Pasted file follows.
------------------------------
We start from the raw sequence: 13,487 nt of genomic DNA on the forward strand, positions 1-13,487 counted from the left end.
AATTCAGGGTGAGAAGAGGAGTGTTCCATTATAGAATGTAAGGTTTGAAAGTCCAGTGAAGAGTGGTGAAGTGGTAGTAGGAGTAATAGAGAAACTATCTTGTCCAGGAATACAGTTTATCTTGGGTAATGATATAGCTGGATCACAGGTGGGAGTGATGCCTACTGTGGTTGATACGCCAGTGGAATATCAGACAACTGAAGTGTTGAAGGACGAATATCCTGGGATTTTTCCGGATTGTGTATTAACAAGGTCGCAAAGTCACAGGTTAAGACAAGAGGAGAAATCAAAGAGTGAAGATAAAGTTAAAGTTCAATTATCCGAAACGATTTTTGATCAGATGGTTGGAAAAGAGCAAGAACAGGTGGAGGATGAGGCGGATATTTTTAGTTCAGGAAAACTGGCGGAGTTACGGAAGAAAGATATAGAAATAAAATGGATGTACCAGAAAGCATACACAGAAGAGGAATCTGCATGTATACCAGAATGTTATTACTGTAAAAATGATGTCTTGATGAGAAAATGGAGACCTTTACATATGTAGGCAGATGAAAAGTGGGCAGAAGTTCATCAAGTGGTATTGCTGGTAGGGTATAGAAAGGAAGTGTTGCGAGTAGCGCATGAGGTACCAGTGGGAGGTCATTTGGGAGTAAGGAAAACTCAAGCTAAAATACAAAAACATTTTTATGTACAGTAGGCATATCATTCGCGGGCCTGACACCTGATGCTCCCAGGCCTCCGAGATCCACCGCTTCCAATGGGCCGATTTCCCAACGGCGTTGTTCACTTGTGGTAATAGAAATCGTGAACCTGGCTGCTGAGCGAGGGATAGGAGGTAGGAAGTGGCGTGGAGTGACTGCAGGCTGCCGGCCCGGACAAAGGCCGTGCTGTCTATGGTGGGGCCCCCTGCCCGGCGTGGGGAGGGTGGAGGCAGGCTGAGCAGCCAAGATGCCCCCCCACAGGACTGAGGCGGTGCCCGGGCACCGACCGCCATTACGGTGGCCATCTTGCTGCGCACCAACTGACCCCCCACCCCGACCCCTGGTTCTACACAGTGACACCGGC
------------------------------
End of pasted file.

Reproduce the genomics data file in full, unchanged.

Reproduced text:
We start from the raw sequence: 13,487 nt of genomic DNA on the forward strand, positions 1-13,487 counted from the left end.
AATTCAGGGTGAGAAGAGGAGTGTTCCATTATAGAATGTAAGGTTTGAAAGTCCAGTGAAGAGTGGTGAAGTGGTAGTAGGAGTAATAGAGAAACTATCTTGTCCAGGAATACAGTTTATCTTGGGTAATGATATAGCTGGATCACAGGTGGGAGTGATGCCTACTGTGGTTGATACGCCAGTGGAATATCAGACAACTGAAGTGTTGAAGGACGAATATCCTGGGATTTTTCCGGATTGTGTATTAACAAGGTCGCAAAGTCACAGGTTAAGACAAGAGGAGAAATCAAAGAGTGAAGATAAAGTTAAAGTTCAATTATCCGAAACGATTTTTGATCAGATGGTTGGAAAAGAGCAAGAACAGGTGGAGGATGAGGCGGATATTTTTAGTTCAGGAAAACTGGCGGAGTTACGGAAGAAAGATATAGAAATAAAATGGATGTACCAGAAAGCATACACAGAAGAGGAATCTGCATGTATACCAGAATGTTATTACTGTAAAAATGATGTCTTGATGAGAAAATGGAGACCTTTACATATGTAGGCAGATGAAAAGTGGGCAGAAGTTCATCAAGTGGTATTGCTGGTAGGGTATAGAAAGGAAGTGTTGCGAGTAGCGCATGAGGTACCAGTGGGAGGTCATTTGGGAGTAAGGAAAACTCAAGCTAAAATACAAAAACATTTTTATGTACAGTAGGCATATCATTCGCGGGCCTGACACCTGATGCTCCCAGGCCTCCGAGATCCACCGCTTCCAATGGGCCGATTTCCCAACGGCGTTGTTCACTTGTGGTAATAGAAATCGTGAACCTGGCTGCTGAGCGAGGGATAGGAGGTAGGAAGTGGCGTGGAGTGACTGCAGGCTGCCGGCCCGGACAAAGGCCGTGCTGTCTATGGTGGGGCCCCCTGCCCGGCGTGGGGAGGGTGGAGGCAGGCTGAGCAGCCAAGATGCCCCCCCACAGGACTGAGGCGGTGCCCGGGCACCGACCGCCATTACGGTGGCCATCTTGCTGCGCACCAACTGACCCCCCACCCCGACCCCTGGTTCTACACAGTGACACCGGC